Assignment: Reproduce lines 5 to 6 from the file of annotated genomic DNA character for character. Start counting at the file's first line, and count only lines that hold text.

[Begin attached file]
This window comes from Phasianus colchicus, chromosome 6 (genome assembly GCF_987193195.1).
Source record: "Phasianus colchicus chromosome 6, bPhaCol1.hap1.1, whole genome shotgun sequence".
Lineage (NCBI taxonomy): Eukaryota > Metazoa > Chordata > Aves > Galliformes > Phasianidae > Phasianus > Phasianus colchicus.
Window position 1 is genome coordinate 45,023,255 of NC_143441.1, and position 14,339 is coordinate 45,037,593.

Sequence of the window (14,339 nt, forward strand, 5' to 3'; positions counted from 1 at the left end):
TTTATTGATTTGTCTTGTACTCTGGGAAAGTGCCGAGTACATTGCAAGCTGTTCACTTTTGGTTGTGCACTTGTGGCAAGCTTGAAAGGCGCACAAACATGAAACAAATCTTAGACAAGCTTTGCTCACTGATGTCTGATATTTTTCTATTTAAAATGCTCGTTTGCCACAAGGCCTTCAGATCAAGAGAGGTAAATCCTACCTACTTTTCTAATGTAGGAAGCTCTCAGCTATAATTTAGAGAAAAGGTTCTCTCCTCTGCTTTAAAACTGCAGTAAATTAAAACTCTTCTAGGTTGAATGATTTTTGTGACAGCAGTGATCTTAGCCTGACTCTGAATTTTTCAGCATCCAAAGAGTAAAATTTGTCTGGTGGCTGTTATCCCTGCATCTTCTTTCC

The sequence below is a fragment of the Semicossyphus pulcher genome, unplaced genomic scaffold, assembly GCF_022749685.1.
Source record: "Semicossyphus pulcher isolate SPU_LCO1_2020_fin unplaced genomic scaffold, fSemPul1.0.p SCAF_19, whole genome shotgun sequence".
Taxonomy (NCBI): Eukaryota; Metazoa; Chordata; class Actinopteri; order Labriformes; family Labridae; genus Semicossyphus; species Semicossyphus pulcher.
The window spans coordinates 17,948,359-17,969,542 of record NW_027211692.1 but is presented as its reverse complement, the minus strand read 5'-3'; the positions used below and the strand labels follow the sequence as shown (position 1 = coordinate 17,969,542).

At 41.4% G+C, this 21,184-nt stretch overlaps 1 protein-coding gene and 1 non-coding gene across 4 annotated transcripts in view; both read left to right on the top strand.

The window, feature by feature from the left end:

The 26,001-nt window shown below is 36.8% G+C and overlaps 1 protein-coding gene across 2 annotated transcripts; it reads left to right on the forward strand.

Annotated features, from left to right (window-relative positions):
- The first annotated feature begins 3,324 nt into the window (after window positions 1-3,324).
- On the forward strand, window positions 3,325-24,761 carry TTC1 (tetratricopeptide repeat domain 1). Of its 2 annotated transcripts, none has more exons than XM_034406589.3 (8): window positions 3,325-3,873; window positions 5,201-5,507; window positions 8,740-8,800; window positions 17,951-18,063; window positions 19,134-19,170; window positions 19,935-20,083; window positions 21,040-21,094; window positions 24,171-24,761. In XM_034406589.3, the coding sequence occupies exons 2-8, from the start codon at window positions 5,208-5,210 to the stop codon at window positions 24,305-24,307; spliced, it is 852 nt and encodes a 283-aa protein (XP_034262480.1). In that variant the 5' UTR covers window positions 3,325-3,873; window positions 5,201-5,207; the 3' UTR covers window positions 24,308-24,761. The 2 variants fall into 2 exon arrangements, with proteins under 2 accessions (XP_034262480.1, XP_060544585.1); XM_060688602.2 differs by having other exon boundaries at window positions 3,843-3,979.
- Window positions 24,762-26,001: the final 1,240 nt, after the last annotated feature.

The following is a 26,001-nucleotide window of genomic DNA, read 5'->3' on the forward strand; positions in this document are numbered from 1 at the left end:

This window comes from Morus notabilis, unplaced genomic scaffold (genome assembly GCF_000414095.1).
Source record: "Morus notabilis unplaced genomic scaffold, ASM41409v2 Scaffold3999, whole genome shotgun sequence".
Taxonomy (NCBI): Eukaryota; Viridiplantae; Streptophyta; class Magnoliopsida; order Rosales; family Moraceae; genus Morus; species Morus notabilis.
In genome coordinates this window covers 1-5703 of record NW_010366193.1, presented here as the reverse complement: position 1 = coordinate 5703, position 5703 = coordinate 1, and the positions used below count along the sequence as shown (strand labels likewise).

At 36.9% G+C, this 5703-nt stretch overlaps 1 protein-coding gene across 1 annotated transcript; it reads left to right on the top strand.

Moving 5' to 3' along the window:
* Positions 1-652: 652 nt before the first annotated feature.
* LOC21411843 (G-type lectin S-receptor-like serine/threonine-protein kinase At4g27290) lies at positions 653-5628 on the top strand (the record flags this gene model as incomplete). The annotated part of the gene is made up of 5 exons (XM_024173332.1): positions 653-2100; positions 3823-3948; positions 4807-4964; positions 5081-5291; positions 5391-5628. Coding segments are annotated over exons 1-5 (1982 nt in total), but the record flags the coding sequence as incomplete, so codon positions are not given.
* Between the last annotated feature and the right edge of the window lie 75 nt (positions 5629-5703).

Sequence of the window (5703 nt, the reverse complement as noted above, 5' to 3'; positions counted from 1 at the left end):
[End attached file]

Sequence of the window (14,339 nt, forward strand, 5' to 3'; positions counted from 1 at the left end):
TTTATTGATTTGTCTTGTACTCTGGGAAAGTGCCGAGTACATTGCAAGCTGTTCACTTTTGGTTGTGCACTTGTGGCAAGCTTGAAAGGCGCACAAACATGAAACAAATCTTAGACAAGCTTTGCTCACTGATGTCTGATATTTTTCTATTTAAAATGCTCGTTTGCCACAAGGCCTTCAGATCAAGAGAGGTAAATCCTACCTACTTTTCTAATGTAGGAAGCTCTCAGCTATAATTTAGAGAAAAGGTTCTCTCCTCTGCTTTAAAACTGCAGTAAATTAAAACTCTTCTAGGTTGAATGATTTTTGTGACAGCAGTGATCTTAGCCTGACTCTGAATTTTTCAGCATCCAAAGAGTAAAATTTGTCTGGTGGCTGTTATCCCTGCATCTTCTTTCC